Measuring the effect of ethnic and non-ethnic discrimination on Europeans’ self-rated health
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The study of perceived discrimination based on race and ethnic traits belongs to a long-held tradition in this field, but recent studies have found that non-ethnic discrimination based on factors such as gender, disability or age is also a crucial predictor of health outcomes.
Using data from the European Social Survey (2010), and applying Boolean Factor Analysis and Ordered Logistic Regression models, this study is aimed to compare how ethnic and non-ethnic types of discrimination might affect self-rated health in the European context.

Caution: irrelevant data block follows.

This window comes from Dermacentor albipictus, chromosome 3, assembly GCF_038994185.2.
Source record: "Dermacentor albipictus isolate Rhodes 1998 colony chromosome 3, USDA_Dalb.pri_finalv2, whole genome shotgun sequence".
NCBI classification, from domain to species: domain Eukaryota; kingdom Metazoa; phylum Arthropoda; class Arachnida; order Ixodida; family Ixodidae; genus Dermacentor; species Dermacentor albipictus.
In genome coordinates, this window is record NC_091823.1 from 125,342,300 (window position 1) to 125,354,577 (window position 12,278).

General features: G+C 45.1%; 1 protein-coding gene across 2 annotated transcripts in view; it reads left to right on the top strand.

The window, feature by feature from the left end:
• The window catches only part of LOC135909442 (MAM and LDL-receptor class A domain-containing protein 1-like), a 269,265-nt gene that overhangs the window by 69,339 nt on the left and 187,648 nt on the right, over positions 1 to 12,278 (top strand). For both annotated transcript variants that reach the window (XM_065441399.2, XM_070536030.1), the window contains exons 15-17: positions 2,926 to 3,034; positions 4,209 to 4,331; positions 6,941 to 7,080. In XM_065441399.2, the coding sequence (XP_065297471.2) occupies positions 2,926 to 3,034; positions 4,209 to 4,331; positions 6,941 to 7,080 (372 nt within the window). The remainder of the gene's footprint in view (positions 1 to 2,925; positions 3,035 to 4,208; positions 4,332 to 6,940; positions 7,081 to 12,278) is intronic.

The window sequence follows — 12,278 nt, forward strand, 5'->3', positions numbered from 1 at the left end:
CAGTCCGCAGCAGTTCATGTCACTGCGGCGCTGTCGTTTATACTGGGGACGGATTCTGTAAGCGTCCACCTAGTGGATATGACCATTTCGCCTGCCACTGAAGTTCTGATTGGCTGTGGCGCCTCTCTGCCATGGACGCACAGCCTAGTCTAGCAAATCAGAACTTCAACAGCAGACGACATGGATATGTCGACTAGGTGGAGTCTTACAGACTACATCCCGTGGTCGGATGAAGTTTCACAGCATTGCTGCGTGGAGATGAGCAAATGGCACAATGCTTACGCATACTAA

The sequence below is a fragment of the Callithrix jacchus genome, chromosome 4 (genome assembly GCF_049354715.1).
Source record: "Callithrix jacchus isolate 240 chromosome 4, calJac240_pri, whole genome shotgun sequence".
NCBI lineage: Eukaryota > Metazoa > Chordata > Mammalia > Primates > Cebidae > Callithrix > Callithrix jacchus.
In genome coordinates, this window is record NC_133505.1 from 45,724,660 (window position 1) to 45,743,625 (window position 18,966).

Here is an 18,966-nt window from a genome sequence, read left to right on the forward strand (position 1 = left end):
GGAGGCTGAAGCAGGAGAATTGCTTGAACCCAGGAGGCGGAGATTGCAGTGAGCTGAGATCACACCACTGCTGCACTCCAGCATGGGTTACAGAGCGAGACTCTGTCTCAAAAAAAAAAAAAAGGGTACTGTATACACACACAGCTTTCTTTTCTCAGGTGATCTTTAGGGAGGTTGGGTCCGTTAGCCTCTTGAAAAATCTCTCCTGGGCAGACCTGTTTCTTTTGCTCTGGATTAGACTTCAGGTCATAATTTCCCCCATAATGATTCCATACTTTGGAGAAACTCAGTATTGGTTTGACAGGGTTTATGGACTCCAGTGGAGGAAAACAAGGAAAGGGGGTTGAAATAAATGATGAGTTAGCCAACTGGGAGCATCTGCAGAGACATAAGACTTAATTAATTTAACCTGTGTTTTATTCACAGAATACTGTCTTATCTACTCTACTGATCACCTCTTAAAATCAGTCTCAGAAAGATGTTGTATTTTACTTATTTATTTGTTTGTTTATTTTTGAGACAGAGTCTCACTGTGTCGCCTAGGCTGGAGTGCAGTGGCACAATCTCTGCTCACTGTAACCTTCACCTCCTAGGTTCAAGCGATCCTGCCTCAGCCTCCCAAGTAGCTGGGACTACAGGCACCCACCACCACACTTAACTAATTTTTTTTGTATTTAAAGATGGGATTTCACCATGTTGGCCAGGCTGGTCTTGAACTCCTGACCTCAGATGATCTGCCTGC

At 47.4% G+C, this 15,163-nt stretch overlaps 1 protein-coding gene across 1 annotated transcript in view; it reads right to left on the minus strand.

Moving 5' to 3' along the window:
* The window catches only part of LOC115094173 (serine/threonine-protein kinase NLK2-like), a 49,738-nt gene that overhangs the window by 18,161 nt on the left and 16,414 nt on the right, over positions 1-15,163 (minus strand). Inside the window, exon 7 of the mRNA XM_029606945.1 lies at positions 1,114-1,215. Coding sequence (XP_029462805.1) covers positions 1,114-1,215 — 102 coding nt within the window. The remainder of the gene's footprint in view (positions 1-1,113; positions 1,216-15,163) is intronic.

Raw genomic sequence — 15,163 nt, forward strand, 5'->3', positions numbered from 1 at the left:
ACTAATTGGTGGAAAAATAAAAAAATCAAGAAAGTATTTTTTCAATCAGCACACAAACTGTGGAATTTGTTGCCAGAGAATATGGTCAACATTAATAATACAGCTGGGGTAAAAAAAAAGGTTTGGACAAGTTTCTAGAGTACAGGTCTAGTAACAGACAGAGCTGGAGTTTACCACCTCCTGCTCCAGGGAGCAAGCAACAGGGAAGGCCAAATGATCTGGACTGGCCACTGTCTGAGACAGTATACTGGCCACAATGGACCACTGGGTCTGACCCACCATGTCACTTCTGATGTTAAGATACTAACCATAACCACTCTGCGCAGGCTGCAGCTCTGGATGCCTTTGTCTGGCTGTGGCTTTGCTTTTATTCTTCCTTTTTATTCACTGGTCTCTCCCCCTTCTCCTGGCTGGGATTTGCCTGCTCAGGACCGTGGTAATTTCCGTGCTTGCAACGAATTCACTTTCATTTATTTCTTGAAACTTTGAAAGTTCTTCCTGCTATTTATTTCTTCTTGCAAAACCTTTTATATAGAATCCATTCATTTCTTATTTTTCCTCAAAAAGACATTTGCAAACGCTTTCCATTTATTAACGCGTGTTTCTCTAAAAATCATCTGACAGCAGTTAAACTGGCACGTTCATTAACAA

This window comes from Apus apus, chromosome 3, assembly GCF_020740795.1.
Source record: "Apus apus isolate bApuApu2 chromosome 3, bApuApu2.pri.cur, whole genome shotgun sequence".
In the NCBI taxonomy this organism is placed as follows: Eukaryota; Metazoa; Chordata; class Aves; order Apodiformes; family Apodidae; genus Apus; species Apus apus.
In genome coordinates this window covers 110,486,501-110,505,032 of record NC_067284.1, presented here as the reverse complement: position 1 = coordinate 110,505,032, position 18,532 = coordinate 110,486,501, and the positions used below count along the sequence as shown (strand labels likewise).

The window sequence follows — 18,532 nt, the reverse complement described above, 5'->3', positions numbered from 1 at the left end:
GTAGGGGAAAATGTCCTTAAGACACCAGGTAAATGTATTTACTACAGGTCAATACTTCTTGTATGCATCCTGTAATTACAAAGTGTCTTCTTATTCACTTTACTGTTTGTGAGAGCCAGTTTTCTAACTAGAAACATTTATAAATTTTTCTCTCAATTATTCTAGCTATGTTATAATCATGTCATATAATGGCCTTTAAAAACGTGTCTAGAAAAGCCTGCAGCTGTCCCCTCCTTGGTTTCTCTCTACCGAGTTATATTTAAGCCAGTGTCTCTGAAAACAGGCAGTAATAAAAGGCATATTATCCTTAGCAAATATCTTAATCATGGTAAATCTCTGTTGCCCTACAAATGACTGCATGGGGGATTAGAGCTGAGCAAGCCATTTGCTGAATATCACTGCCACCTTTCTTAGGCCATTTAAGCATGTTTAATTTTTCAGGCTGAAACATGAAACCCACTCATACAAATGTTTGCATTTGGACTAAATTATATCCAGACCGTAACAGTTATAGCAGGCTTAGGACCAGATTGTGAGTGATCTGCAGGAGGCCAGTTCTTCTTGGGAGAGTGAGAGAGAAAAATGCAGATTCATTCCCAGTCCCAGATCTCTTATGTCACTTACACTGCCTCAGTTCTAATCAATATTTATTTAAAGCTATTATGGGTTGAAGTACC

We found that non-ethnic types of discrimination produce stronger differences on health outcomes. This result indicates that the probabilities of presenting a poor state of health are significantly higher when individuals feel they are being discriminated against for social or demographic conditions (gender, age, sexuality or disability) rather than for ethnic reasons (nationality, race, ethnicity, language or religiosity).
This study offers a clear comparison of health inequalities based on ethnic and non-ethnic types of discrimination in the European context, overcoming analytical based on binary indicators and simple measures of discrimination.
KeywordsEthnic discrimination Non-ethnic discrimination Self-rated health Health inequalities Europe
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